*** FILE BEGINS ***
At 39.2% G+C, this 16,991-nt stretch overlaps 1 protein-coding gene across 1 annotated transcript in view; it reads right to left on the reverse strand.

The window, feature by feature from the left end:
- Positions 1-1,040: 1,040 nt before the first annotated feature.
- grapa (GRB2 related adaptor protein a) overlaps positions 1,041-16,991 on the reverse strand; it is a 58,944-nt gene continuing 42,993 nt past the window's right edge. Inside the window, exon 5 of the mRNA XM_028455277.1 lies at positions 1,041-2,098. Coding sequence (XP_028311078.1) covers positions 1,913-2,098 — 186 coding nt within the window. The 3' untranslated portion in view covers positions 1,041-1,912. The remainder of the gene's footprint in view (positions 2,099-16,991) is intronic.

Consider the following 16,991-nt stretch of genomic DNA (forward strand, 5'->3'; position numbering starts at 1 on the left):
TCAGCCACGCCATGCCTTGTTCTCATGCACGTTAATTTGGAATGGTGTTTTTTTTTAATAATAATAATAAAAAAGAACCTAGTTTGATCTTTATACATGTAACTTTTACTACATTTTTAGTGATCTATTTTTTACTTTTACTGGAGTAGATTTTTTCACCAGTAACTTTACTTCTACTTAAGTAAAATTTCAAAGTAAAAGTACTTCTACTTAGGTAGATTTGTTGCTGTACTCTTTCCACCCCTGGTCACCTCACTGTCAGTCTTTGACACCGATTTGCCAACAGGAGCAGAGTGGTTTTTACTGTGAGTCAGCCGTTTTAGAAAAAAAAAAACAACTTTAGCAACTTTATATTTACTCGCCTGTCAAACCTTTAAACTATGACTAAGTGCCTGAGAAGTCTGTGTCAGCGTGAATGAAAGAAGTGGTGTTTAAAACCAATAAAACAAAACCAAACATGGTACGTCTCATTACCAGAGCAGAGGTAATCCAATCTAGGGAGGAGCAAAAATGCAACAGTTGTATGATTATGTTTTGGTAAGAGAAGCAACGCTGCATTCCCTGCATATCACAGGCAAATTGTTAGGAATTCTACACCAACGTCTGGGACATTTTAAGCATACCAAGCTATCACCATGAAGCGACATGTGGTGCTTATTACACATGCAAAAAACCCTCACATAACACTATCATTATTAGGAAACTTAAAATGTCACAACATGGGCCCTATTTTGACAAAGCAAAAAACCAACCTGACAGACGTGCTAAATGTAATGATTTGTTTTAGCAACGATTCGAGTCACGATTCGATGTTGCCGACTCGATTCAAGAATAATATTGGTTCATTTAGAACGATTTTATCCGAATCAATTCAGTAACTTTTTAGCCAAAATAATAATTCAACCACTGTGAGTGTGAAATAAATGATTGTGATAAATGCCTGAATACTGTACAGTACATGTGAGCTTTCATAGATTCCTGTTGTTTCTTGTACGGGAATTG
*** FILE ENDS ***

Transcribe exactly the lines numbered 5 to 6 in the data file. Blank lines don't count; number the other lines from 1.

Consider the following 16,991-nt stretch of genomic DNA (forward strand, 5'->3'; position numbering starts at 1 on the left):
TCAGCCACGCCATGCCTTGTTCTCATGCACGTTAATTTGGAATGGTGTTTTTTTTTAATAATAATAATAAAAAAGAACCTAGTTTGATCTTTATACATGTAACTTTTACTACATTTTTAGTGATCTATTTTTTACTTTTACTGGAGTAGATTTTTTCACCAGTAACTTTACTTCTACTTAAGTAAAATTTCAAAGTAAAAGTACTTCTACTTAGGTAGATTTGTTGCTGTACTCTTTCCACCCCTGGTCACCTCACTGTCAGTCTTTGACACCGATTTGCCAACAGGAGCAGAGTGGTTTTTACTGTGAGTCAGCCGTTTTAGAAAAAAAAAAACAACTTTAGCAACTTTATATTTACTCGCCTGTCAAACCTTTAAACTATGACTAAGTGCCTGAGAAGTCTGTGTCAGCGTGAATGAAAGAAGTGGTGTTTAAAACCAATAAAACAAAACCAAACATGGTACGTCTCATTACCAGAGCAGAGGTAATCCAATCTAGGGAGGAGCAAAAATGCAACAGTTGTATGATTATGTTTTGGTAAGAGAAGCAACGCTGCATTCCCTGCATATCACAGGCAAATTGTTAGGAATTCTACACCAACGTCTGGGACATTTTAAGCATACCAAGCTATCACCATGAAGCGACATGTGGTGCTTATTACACATGCAAAAAACCCTCACATAACACTATCATTATTAGGAAACTTAAAATGTCACAACATGGGCCCTATTTTGACAAAGCAAAAAACCAACCTGACAGACGTGCTAAATGTAATGATTTGTTTTAGCAACGATTCGAGTCACGATTCGATGTTGCCGACTCGATTCAAGAATAATATTGGTTCATTTAGAACGATTTTATCCGAATCAATTCAGTAACTTTTTAGCCAAAATAATAATTCAACCACTGTGAGTGTGAAATAAATGATTGTGATAAATGCCTGAATACTGTACAGTACATGTGAGCTTTCATAGATTCCTGTTGTTTCTTGTACGGGAATTG